The same friend also claimed that the jazz category was nonsense because Duke Ellington was nowhere. While I don’t remember the exact order (and I’m assured the accompanying magazine will be staying in the attic for the foreseeable), I know Louis Armstrong came in first, with Miles Davis second, followed by Ella and Billie, then Duke Ellington, Charlie Parker and John Coltrane. Thereafter it’s largely nonsense but take out the ladies and you have very probably the greatest five jazz artists of all time. Not just my opinion and not my own preferences; not quite.

 

The list I mentioned earlier I came across more recently and it eerily mirrors my own view of the greatest jazz artists of all time. The top four are Satchmo, Duke, Miles and Bird, though the order really doesn’t matter. Satchmo came first chronologically but Miles was the most recent and Miles – presumably narked with Satchmo for all that grinning for Whitey – referred to Duke as the King of Jazz. The BSH Editor in Chief would likely argue for Bird, and I wouldn’t recommend you argue with him on points of jazz; not if I were you. The young’uns are by now likely banging their instruments claiming Trane was the greatest of them all and he undoubtedly comes next, followed by Dizzy Gillespie, too often omitted from the very top tier under the shadow of Bird. Once again the ladies become entangled but amongst them we get Thelonious Monk, followed by Charles Mingus, then Lester Young, Coleman Hawkins and Sonny Rollins. Totally uncanny; almost scarily so.

 

Not my opinion; that would be Miles, Trane, Mingus with many others mingling in and dozens ahead of Monk; but I can’t deny his greatness.

 

Of course art is not an exact science and, indeed, science is not an exact science either. Admirers of vocal jazz could justly insist on the reinstatement of the ladies. People who’re big on swing more than I would rightly expect Count Basie to be there or thereabouts (and indeed he falls between Mingus and Lester Young on the list under discussion). Fans of gypsy jazz would want Django and Stephane Grappelli to be placed pretty high and free jazzers might reasonably expect Ornette Coleman and Cecil Taylor. Fusion people would no doubt want John McLaughlin and Joe Zawinul while guitarists would probably argue for Charlie Christian and Wes Montgomery.  

 

However, one could not simply claim that random artists are the greatest because that’s their opinion, because they are their favourites.

 

A few years ago somebody told me he likes blues and listed his favourites. He had the full set: Eric Clapton, Peter Green, Rory Gallagher, Johnny Winter, Gary Moore, Stevie Ray Vaughan, Joe Bonamassa and Kenny Wayne Shepherd. I’d hoped for BB, maybe Albert or Freddie; perhaps Buddy Guy, Muddy Waters or John Lee Hooker; maybe even Charley Patton or Leadbelly. I’d have taken one of the Roberts: Johnson or Cray, but he didn’t even have the usual get out of racism free card Hendrix, and subsequently told me he doesn’t judge music by the colour of the skin of the artist who made it.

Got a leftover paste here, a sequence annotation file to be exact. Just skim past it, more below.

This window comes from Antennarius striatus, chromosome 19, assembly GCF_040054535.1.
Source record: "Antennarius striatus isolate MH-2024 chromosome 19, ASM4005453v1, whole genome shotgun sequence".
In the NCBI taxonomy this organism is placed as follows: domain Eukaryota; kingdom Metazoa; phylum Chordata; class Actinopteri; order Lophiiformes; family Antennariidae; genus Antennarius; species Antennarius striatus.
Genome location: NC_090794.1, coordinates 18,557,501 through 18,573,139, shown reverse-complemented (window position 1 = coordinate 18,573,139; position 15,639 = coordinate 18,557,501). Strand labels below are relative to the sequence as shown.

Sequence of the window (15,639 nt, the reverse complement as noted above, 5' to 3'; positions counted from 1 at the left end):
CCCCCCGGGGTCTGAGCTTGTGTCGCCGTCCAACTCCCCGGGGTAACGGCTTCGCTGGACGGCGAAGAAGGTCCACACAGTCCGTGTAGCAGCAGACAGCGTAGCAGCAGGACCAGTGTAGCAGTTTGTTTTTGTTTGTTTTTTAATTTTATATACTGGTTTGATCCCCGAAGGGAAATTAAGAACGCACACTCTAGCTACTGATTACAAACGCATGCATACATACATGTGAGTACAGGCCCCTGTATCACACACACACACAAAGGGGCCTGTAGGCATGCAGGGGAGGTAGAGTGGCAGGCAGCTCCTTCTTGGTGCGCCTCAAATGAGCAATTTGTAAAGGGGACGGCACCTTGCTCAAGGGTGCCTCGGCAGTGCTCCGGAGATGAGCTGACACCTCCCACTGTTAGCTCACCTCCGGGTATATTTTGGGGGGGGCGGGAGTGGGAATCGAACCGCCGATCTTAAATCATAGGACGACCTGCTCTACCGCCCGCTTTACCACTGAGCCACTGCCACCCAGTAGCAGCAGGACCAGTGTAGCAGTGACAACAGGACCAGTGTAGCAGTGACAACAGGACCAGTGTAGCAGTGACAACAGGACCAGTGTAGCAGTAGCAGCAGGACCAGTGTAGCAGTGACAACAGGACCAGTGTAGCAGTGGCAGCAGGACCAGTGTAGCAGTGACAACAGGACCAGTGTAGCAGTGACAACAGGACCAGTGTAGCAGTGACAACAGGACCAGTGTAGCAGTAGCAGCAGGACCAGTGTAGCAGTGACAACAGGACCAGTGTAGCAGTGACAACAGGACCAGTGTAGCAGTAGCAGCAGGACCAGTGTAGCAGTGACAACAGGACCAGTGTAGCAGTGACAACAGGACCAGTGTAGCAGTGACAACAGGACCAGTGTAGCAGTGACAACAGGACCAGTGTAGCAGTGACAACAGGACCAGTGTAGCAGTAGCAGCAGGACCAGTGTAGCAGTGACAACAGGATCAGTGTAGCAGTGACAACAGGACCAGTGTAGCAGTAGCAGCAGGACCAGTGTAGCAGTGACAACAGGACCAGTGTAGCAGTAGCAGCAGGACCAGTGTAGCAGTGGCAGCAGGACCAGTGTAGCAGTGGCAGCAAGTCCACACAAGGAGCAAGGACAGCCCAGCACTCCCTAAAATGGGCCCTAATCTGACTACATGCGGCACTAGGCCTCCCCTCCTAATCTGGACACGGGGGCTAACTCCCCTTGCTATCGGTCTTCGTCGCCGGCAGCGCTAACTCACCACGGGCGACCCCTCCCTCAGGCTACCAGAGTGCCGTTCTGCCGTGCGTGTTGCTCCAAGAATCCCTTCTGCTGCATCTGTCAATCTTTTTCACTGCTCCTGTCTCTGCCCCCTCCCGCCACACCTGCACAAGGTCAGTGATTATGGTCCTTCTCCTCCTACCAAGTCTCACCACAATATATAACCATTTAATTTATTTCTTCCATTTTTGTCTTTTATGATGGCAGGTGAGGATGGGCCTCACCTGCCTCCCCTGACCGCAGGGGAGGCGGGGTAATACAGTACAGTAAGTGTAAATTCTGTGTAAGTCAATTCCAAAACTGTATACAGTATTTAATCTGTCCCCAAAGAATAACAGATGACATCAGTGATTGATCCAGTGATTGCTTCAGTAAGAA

If I tried to say that Chevalier de Saint-Georges, Florence Price and George Bridgetower were the greatest classical composers ever, this would rightly be considered ridiculous, but all the great Back American music forms have suffered an inflation of significance and importance from white influences across mainstream media in recent decades.

 

Clearly this is a problem of language and media representation rather than individual racism and what this chap really likes is blues based rock, which is all rock, and virtually everything else too. After gospel, blues is the ‘blackest’ of all Black American music, even ahead of soul and hip-hop, and certainly ahead of disco, jazz and rock and roll, all of which it could be argued have produced many good and great white artists thank you very much. Jazz certainly has.

 

Returning to the list, the first white artist included is Benny Goodman at 18 (who wouldn’t make my list) followed by Bill Evans at 20 (who would) with a further twenty five white artists spread liberally throughout the rest of the 100. Some readers may not be surprised that  John McLaughlin would top my list of the greatest ever white jazz artists, that would also include Gil Evans. Gerry Mulligan, Lee Konitz, Chick Corea, Joe Zawinul, Dave Holland, Miroslav Vitous, Bob James, Jaco Pastorius and many others.   

 

However, if anybody tries to tell you the greatest jazz artists were Bix Beiderbecke, Django, Chet Baker and Dave Brubeck you may want to give him or her a wide berth, or sit them in a classroom with Dr Shola Mos-Shogbaminu, so she can ‘educate’ them – in her inimitable way - how all white people (and most ‘people of colour’ apart from her) are racist. Alternatively, you could give them a book about the rich and varied history of jazz, with a bunch of CDs going right back to Bird, Duke and Louis alongside many others, some white but most black, some British and some from other countries, but most American.

 

None of this is very PC in the new twenties, where we’re all supposed to be colour blind, but Bishop Tutu believed in the Rainbow – that we should celebrate difference - and Black America deserves the bulk of the credit for America’s greatest artform; and PC is never helpful.  Steve T  

3 comments :

Lance said...

Well this is both interesting and controversial and begs the question as to what defines greatness in jazz or indeed in any other form of endeavour?
Technique, originality all contribute but, at the end of the day, which almighty being declares that Satchmo is greater than Dizzy, Mozart greater than Bach, Ali greater than Marciano, Warhol greater than Rembrandt? The comparisions are endless. To quote GBS: "Of course you're greater than me - you came after me." This might suggest that, retrospectively, the greatest jazz musician of all time was Buddy Bolden!

Brian Shine said...

Public opinion is too varied for titles like the GOAT or top five or ten jazz artists. At the end of the day an opinion is just that, an opinion, that's why no jazz critic should be taken seriously.

Anonymous said...

But there has to be at least some objective truth in these things .. for example it would be far fetched to say that Gerry mulligan is better than coltrane , and everyone knows that this wouldn't be true .. even if you prefer Mulligan . It's not just about personal taste.
N.Harvey